Microsoft is expected to announce that it will offer online pay TV from Comcast and Verizon Communications via the Xbox Live online gaming service. The aim is to channel more entertainment to the company’s video game console, which serves as the gateway to the digital living room. The announcement could come as early as tomorrow.
The story was first reported on Sept. 19 by DigiDay, and then it was outed once again by Bloomberg Businessweek on Sept. 28. Microsoft is in talks with about two dozen providers of music, sports, movies and TV shows in the U.S. and Europe, according to Businessweek. We’ve confirmed that the announcement is imminent. But rumors of the deal have circulated for a while; clearly it’s a pretty complicated announcement with lots of parties involved.
When Microsoft first conceived the Xbox in 2000, part of the strategy was to make it into a gateway to internet services. Back then, the ambition was to head off the PlayStation 2. Microsoft renewed its efforts in 2005 with the launch of the Xbox 360, which was expected to be more than just a video game console. Now the Xbox 360 will be a way to effortlessly switch between games, DVDs and pay TV. That could make the game console a lot more attractive.
Microsoft has already said it will add Bing search to the Xbox Live service, and it has redesigned Xbox Live to make it look a lot more like the Windows 8 Metro interface, which will be consistent across Windows Phone, Xbox Live, tablets, and Windows 8 PCs. The Xbox accessory Kinect can be used to issue voice commands to the TV interface, making it easy to search and navigate through the interface with voice commands.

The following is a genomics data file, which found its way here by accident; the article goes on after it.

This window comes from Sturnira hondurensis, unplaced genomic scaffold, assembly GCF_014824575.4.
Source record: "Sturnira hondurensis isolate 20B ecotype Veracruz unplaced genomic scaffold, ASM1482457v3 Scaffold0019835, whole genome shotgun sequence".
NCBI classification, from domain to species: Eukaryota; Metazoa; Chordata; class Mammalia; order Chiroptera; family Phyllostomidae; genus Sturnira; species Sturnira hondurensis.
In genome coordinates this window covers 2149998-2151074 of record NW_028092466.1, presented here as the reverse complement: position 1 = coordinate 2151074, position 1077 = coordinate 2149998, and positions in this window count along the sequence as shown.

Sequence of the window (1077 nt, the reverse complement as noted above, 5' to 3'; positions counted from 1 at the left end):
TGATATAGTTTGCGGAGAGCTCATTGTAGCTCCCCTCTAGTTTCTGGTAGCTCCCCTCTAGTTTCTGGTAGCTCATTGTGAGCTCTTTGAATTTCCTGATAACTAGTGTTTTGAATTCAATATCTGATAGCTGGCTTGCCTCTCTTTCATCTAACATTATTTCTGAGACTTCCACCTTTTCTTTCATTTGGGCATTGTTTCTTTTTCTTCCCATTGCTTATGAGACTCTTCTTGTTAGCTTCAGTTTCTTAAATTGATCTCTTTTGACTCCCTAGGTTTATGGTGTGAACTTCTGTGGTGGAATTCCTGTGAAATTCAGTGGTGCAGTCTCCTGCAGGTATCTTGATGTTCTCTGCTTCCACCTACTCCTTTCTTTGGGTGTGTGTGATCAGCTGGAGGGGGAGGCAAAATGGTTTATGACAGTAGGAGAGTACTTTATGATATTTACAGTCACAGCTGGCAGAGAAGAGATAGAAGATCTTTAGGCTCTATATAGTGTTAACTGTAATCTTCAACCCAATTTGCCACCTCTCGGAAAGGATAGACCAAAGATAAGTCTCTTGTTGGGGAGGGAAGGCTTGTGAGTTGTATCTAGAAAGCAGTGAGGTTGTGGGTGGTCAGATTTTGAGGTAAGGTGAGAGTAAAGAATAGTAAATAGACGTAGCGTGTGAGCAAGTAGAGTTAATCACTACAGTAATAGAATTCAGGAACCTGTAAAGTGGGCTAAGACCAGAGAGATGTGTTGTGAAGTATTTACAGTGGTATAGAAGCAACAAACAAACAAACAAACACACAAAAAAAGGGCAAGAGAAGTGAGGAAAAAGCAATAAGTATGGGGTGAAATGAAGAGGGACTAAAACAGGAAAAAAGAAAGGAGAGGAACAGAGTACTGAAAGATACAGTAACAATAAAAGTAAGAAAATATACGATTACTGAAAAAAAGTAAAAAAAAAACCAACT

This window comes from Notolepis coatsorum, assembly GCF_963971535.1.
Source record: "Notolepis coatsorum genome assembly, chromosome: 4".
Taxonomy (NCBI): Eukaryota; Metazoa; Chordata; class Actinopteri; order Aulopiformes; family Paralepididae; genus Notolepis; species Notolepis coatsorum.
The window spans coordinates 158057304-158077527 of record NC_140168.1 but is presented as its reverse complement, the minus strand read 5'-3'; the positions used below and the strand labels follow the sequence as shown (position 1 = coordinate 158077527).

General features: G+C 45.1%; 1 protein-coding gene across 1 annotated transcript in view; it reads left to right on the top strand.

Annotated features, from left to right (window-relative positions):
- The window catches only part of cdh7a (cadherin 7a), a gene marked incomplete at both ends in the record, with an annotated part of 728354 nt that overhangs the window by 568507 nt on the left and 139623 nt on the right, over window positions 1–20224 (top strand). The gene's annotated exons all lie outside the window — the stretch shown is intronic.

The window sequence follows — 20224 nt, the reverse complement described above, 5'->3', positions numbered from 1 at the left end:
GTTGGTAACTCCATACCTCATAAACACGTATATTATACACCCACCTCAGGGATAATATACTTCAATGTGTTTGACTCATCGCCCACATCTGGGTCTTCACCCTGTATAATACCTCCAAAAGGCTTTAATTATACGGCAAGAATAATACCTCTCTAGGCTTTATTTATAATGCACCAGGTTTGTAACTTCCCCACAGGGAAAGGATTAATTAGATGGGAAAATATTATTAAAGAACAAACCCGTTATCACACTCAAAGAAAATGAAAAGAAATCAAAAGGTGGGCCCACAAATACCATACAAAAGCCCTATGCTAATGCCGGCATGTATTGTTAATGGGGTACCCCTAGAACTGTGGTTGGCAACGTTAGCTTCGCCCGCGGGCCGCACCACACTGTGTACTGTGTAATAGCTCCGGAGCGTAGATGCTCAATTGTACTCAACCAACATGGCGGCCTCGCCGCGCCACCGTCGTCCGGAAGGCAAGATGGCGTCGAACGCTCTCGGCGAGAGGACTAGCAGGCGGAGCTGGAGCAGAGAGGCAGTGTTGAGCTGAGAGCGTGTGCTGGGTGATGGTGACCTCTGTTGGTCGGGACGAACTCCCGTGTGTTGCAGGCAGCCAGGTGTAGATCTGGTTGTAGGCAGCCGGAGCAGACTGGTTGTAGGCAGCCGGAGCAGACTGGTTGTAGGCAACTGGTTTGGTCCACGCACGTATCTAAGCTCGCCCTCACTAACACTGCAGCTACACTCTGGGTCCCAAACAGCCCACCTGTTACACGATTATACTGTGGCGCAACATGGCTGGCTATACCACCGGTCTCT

Microsoft is expected to sign deals with Time Warner’s HBO cable channel, Sony Pictures Entertainment’s Crackle streaming service, NBC Universal’s Bravo and Syfy channels and Lovefilm UK, a subsidiary of Amazon.com. Microsoft did not respond to a request for comment.
Under the deal with Comcast’s Xfinity TV service and Verizon’s FiOS, users would have to prove they are already pay TV customers in the regions where the services operate in order to get the pay TV service on the Xbox 360. Users can already use Xbox Live to get subscriptions to the Netflix, Hulu and AT&T U-verse services (the latter in regions where it is offered). Comcast has 22.5 million pay TV customers and FiOS has 3.8 million. Those services want to head off defections by giving users more ways to watch them and more digital distribution access points.
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